Geometric sensitivity for single photon emission computerized tomography (SPECT) is given by a double integral over the detection plane. It would be useful to be able to explicitly evaluate this quantity. This paper shows that the inner integral can be evaluated in the situation where there is no gamma ray penetration of the material surrounding the pinhole aperture. This is done by converting the integral to an integral in the complex plane and using Cauchy's theorem to replace it by one which can be evaluated in terms of elliptic functions.

1. Introduction

Nuclear-medicine imaging provides images that assess how the body is functioning [1, 2], as opposed to anatomical modalities (e.g., X-ray computed tomography, commonly known as a CT or “CAT” scans) that provide little or no information about function, but great detail of the body's structure. Nuclear-medicine images the biodistribution of radiolabeled molecules that are typically intravenously injected into the patient in tracer (i.e., nonpharmacological) quantities. The compounds may have different biochemical properties that affect the biodistribution and, hence, the choice of pharmaceuticals used to assess the disease state of a patient.

Two common nuclear-medicine techniques are single photon emission computed tomography (SPECT) and positron emission tomography (PET). Molecules labeled with a SPECT tracer emit a single photon. PET tracers emit a positron, which annihilates with a nearby electron to produce two nearly back-to-back photons at 511 keV, the rest energy of an electron. The line of these two photons contains the emission point of the positron. Many photon pairs are detected in coincidence and reconstructed into a three-dimensional (3D) image of the tracer's distribution.

Since SPECT tracers emit only one photon, the detection of the photon itself gives little information about the location of the emission since neither the direction nor origin of the emission is known. Consequently, SPECT uses collimation that allows only photons along certain lines to be detected. The origin is still unknown, but the 3D image may be reconstructed when photons from numerous angles are detected [4, 5]. Pinhole collimation is often used when a small organ (e.g., the thyroid) is imaged by a large detector with a SPECT tracer. Figure 1 is a diagram of the apparatus. It is not hard to see that the pinhole collimation's geometric efficiency, namely, the fraction of emitted photons that pass through the circular aperture of the collimator, is approximately given by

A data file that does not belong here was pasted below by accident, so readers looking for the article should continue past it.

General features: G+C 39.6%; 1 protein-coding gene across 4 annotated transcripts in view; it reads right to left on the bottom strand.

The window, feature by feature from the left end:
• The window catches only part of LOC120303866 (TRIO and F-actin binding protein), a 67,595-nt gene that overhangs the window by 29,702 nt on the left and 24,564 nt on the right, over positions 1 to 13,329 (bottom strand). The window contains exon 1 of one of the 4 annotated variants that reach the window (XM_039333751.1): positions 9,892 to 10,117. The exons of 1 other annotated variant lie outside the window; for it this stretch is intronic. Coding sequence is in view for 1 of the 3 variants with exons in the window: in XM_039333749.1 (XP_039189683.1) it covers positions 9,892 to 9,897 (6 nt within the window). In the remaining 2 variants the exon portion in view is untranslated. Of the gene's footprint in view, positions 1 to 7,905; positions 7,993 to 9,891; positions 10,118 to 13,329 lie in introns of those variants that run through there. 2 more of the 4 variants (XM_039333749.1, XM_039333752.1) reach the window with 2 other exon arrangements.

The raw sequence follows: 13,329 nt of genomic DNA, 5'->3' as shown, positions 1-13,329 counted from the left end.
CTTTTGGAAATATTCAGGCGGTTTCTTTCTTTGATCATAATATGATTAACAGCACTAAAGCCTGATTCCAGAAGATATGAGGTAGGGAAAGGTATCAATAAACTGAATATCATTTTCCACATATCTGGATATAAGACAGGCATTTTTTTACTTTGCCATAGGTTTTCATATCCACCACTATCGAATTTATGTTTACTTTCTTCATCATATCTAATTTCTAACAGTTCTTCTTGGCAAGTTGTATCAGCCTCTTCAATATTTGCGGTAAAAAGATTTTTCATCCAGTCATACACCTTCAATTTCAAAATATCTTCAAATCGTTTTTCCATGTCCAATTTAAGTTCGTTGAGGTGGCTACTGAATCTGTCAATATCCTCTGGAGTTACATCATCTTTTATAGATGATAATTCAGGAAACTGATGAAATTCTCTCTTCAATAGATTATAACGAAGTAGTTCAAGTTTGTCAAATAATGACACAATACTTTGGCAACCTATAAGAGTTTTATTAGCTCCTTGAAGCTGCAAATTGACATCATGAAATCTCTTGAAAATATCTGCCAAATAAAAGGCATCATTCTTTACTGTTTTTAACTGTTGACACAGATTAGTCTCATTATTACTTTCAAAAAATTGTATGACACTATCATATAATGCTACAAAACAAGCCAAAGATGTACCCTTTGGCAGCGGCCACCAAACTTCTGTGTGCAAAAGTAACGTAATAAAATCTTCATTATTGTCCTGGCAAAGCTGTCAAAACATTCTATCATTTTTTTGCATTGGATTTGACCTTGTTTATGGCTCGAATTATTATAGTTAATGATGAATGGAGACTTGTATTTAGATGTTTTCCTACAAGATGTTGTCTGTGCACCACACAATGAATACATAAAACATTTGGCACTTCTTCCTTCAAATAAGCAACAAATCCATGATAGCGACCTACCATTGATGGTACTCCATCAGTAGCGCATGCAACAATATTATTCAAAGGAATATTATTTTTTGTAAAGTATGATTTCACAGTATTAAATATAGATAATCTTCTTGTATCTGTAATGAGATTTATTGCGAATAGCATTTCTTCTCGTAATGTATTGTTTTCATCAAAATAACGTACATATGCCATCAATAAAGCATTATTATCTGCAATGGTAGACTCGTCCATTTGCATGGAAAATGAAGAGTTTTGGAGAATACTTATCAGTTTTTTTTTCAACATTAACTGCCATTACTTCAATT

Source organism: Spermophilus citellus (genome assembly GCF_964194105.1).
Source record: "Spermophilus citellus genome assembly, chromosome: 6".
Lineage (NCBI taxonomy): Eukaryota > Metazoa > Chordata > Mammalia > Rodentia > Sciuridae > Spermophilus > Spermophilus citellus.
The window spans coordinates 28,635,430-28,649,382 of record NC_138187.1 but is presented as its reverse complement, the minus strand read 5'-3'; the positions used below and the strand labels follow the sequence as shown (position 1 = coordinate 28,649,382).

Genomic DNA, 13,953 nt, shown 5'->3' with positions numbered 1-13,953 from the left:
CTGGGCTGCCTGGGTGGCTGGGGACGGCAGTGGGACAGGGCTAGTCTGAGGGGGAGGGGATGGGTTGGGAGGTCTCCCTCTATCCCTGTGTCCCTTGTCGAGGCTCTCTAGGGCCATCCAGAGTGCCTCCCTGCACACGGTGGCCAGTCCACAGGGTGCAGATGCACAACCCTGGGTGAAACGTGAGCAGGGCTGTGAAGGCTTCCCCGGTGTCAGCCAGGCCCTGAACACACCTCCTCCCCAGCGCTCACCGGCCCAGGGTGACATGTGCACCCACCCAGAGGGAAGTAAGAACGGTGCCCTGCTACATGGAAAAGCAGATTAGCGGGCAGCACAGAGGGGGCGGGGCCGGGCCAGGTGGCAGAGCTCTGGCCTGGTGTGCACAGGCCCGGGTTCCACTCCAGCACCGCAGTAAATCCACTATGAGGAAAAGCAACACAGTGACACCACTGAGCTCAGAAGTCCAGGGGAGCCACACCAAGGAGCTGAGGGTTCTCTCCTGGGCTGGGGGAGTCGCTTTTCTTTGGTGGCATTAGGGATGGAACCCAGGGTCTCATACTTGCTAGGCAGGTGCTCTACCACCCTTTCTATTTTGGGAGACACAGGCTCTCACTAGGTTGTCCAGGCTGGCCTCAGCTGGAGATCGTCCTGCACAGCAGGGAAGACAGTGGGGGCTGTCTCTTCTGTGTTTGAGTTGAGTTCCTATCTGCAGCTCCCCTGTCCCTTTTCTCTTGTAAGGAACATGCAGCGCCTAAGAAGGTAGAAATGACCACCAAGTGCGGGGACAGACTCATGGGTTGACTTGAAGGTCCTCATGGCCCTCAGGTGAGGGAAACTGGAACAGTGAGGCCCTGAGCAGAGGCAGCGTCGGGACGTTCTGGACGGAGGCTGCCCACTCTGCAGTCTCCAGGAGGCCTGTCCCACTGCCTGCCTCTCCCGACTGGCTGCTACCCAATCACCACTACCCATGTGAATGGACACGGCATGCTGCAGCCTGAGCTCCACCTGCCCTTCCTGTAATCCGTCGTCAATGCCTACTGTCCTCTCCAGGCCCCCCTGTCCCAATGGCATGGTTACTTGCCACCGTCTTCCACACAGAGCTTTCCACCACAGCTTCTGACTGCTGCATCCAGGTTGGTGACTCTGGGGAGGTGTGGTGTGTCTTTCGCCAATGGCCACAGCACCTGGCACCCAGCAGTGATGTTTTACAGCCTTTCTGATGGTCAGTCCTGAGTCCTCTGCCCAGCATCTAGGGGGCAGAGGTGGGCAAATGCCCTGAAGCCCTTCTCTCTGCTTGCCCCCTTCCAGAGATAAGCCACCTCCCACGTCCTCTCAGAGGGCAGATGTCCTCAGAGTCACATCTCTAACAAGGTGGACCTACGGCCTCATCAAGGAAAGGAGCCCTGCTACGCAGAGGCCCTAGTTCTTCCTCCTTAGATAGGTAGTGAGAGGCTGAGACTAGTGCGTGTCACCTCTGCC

𝑑𝑔=2sin3𝜃16ℎ2,(1.1) where 𝑑 is the diameter of the pinhole, ℎ is the perpendicular distance, and 𝜃 is the incidence angle of the photon on the aperture plane at the center of aperture. This formula becomes exact in the limit that 𝑑 goes to zero. Also, an exact formula is easily obtained when 𝜃=𝜋/2

𝑔𝜋𝜃=2=12−12𝑑1+2ℎ2−1/2≈12−1211−2𝑑2ℎ2=𝑑216ℎ2.(1.2) We derive stronger versions of these two results in the next section. But the main goal of this paper is to simplify the integral representation for the geometric sensitivity without taking 𝑑 or 𝜃−𝜋/2 to be small. We are concerned with the case where there is no penetration in the sense that not all gamma rays are stopped by the attenuating material surrounding the pinhole aperture. We take 𝜃≠𝜋/2. The geometric sensitivity, as defined above, is given by the integral over the aperture of the flux times the sine of the incidence angle at that point on the aperture:

1𝑔=4ğœ‹â„Ž20𝑑/2𝜌𝑑𝜌02𝜋𝑑𝛽sin3ğœƒğ‘Ž,(1.3) where 𝜌 and 𝛽 are polar coordinates on the aperture plane and ğœƒğ‘Ž is the incidence angle of the photon at a particular value of 𝜌 and 𝛽, and is given by [3]

cot2ğœƒğ‘Ž=cot2𝜌𝜃−2â„ŽğœŒcot𝜃cos(𝛽−𝜙)+2ℎ2,(1.4) where 𝜙 is the third coordinate of the point source. For integrals over 2𝜋 the difference 𝛽−𝜙 can be replaced with only 𝛽 without loss of generality. This yields


Applying this to (1.3),


When there is penetration the above would be modified to

1𝑔=4ğœ‹â„Ž2∞0𝜌𝑑𝜌02𝜋𝑑𝛽csc2𝜌𝜃−2â„ŽğœŒcot𝜃cos𝛽+2ℎ2−3/2𝑒−𝜇Δ𝐿,(1.7) where the path length through attenuating material, Δ𝐿, is zero for 𝜌<𝑑/2 and is otherwise given by (11) in [3].

Thus, (1.7) can be rewritten as

𝑔=𝑔NP+14ğœ‹â„Ž2î€œâˆžğ‘‘/2𝜌𝑑𝜌02𝜋𝑑𝛽csc2𝜌𝜃−2â„ŽğœŒcot𝜃cos𝛽+2ℎ2−3/2𝑒−𝜇Δ𝐿=𝑔NP+𝑔PEN,(1.8) where 𝑔PEN is the efficiency due to penetration and 𝑔NP, the efficiency under the assumption of no penetration, is given by (1.6).

In this paper we use complex variable methods to calculate the 𝛽 integral in (1.6).

2. Two Approximations for 𝑔𝑁𝑃

The special form of 𝑔NP makes it easy to derive approximations for 𝑑/ℎ small and for 𝜃−𝜋/2 small which generalize (1.1) and (1.2). Before doing this, we observe that only even powers of 𝑑 and of 𝜃−𝜋/2 can occur in the expansion of 𝑔NP. We see this by writing the integral as the sum of integrals from 0 to 𝜋 and from 𝜋 to 2𝜋.

2.1. The Expansion for 𝑑 Small

Let us, in this section, denote 𝑔NP by 𝑔. Upon substituting 𝑟=𝑑/2ℎ and 𝜂=𝜌/ℎ into (1.6) we obtain